Leyland cypress (Cupressocyparis leylandii) is a fast-growing evergreen hybrid with soft, graceful foliage that was developed in Wales from trees in the Pacific Northwest. It is a favorite in many parts of the United Kingdom and in southeastern United States, although its popularity there may be on the decline because of its susceptibility to disease.
The Leyland cypress is a hybrid between the Monterey cypress (Cupressus macrocarpa) and the Nootka cypress (Chamaecyparis nootkatensis). The hybrid was developed in Wales in the 19th century and is unusual because it is a cross between species of different genera. The original hybrid, a cross between the male Monterey cypress and a female Nootka, has sage green foliage and is known as Haggerstown gray. A later cross between a female Monterey and a male Nootka produced a hybrid with rich green foliage called Leighton green.
Leyland cypress has small branches with blue-green or dark green foliage that is soft and feathery. The sprays of flattened, scaly leaves curve gracefully upward forming a handsome pyramid shape. It yields a small, brown cone.
The Leyland cypress sometimes produces seeds, which is unusual for a hybrid between two species. Propagation is normally by cuttings. Seedlings are available at many nurseries in the U.K. and southeastern U.S.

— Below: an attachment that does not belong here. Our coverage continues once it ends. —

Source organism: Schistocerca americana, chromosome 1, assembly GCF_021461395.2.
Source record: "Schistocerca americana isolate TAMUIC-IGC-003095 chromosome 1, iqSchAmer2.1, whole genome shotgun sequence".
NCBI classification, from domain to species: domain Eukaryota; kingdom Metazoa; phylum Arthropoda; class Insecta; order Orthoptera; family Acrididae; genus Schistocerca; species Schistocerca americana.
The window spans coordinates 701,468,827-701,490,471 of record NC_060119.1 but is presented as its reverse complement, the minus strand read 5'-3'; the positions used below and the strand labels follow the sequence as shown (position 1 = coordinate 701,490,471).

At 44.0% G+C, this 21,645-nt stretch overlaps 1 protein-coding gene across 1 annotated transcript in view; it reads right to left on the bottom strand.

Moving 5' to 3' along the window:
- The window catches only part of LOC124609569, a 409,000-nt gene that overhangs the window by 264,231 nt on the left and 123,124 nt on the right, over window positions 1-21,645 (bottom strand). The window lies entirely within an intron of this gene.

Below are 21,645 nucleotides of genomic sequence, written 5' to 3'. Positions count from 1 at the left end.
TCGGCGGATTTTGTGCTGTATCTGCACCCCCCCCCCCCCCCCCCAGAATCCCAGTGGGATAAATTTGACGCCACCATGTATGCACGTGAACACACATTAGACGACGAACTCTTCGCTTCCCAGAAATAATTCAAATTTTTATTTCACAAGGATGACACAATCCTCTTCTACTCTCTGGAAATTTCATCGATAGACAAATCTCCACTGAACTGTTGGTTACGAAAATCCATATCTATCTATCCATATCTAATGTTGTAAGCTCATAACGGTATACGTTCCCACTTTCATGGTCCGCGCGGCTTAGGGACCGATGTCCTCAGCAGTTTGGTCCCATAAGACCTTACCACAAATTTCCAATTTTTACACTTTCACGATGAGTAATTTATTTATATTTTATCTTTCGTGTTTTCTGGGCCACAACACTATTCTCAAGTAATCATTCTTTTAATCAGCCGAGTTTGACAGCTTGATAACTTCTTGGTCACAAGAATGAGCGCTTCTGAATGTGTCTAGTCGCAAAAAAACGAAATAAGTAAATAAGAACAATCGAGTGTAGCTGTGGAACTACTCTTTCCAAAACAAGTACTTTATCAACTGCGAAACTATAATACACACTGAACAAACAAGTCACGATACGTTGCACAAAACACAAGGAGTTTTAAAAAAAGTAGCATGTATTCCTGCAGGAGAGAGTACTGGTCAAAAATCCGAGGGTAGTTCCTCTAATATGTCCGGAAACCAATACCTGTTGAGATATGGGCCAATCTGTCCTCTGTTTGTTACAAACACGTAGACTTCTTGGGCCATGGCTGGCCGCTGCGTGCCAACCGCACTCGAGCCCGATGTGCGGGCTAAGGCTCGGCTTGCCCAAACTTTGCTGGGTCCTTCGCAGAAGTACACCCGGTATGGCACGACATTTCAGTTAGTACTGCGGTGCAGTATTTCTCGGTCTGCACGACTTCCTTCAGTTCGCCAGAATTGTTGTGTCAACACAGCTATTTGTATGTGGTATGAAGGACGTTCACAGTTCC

The attractive but rapid-growing Leyland cypress is often grown for windbreaks and screens. It can be pruned into hedges that require frequent trimming. Pruning a Leyland cypress for a hedge, screen or windbreak should not be done in wet weather to avoid diseases. Leyland cypresses are often sold for Christmas trees.
Leyland cypress trees grow faster and larger than many people expect, requiring frequent pruning to keep them away from power lines and from pushing into buildings. Untended Leyland cypress hedges are a special problem in the U.K. These trees have shallow roots, making them susceptible to being blown over by high winds. When they are planted too close together in poorly drained soil, they are subject to root rot and canker diseases.
Seiridium fungal canker is a common cause of twig dieback in Leyland cypress. It causes yellowing or browning of lateral or top branches. Infected bark cracks and oozes resin.
Botrysophaeria fungal canker causes branches or shoots of Leyland cypress to turn yellow or rust brown. The cankers can encircle and kill branches.
Two fungal root rot diseases commonly afflict Leyland cypress. Phytophthora root rot strikes young trees causing yellow foliage, stunted growth and often death. Annosum root rot, which kills larger roots, ordinarily strikes when nearby pine trees have been felled. The tree declines, turns yellow and ultimately dies.
Bagworms are also a problem with Leyland cypress.